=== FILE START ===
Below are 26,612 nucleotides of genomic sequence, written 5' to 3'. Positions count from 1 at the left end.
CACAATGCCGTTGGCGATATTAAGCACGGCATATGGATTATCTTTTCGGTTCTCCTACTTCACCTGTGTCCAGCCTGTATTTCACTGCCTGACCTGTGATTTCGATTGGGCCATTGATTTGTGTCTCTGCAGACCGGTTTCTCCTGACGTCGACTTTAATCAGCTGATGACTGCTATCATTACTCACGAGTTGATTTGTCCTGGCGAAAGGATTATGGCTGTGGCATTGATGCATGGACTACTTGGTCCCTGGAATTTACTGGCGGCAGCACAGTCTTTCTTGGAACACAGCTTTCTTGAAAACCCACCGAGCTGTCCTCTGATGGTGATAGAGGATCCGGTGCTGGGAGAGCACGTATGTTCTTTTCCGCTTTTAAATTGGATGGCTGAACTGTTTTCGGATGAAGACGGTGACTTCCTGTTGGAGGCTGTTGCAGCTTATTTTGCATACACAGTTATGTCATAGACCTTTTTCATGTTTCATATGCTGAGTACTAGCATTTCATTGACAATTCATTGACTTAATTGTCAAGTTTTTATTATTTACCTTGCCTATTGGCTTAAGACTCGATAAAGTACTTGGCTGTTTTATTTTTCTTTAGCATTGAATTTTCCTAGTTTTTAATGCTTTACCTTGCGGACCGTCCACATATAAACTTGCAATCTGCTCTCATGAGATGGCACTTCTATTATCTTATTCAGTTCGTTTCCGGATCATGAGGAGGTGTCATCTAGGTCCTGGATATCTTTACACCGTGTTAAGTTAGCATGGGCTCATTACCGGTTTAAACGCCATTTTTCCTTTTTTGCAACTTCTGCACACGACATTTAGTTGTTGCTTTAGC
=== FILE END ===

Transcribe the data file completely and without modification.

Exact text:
Below are 26,612 nucleotides of genomic sequence, written 5' to 3'. Positions count from 1 at the left end.
CACAATGCCGTTGGCGATATTAAGCACGGCATATGGATTATCTTTTCGGTTCTCCTACTTCACCTGTGTCCAGCCTGTATTTCACTGCCTGACCTGTGATTTCGATTGGGCCATTGATTTGTGTCTCTGCAGACCGGTTTCTCCTGACGTCGACTTTAATCAGCTGATGACTGCTATCATTACTCACGAGTTGATTTGTCCTGGCGAAAGGATTATGGCTGTGGCATTGATGCATGGACTACTTGGTCCCTGGAATTTACTGGCGGCAGCACAGTCTTTCTTGGAACACAGCTTTCTTGAAAACCCACCGAGCTGTCCTCTGATGGTGATAGAGGATCCGGTGCTGGGAGAGCACGTATGTTCTTTTCCGCTTTTAAATTGGATGGCTGAACTGTTTTCGGATGAAGACGGTGACTTCCTGTTGGAGGCTGTTGCAGCTTATTTTGCATACACAGTTATGTCATAGACCTTTTTCATGTTTCATATGCTGAGTACTAGCATTTCATTGACAATTCATTGACTTAATTGTCAAGTTTTTATTATTTACCTTGCCTATTGGCTTAAGACTCGATAAAGTACTTGGCTGTTTTATTTTTCTTTAGCATTGAATTTTCCTAGTTTTTAATGCTTTACCTTGCGGACCGTCCACATATAAACTTGCAATCTGCTCTCATGAGATGGCACTTCTATTATCTTATTCAGTTCGTTTCCGGATCATGAGGAGGTGTCATCTAGGTCCTGGATATCTTTACACCGTGTTAAGTTAGCATGGGCTCATTACCGGTTTAAACGCCATTTTTCCTTTTTTGCAACTTCTGCACACGACATTTAGTTGTTGCTTTAGC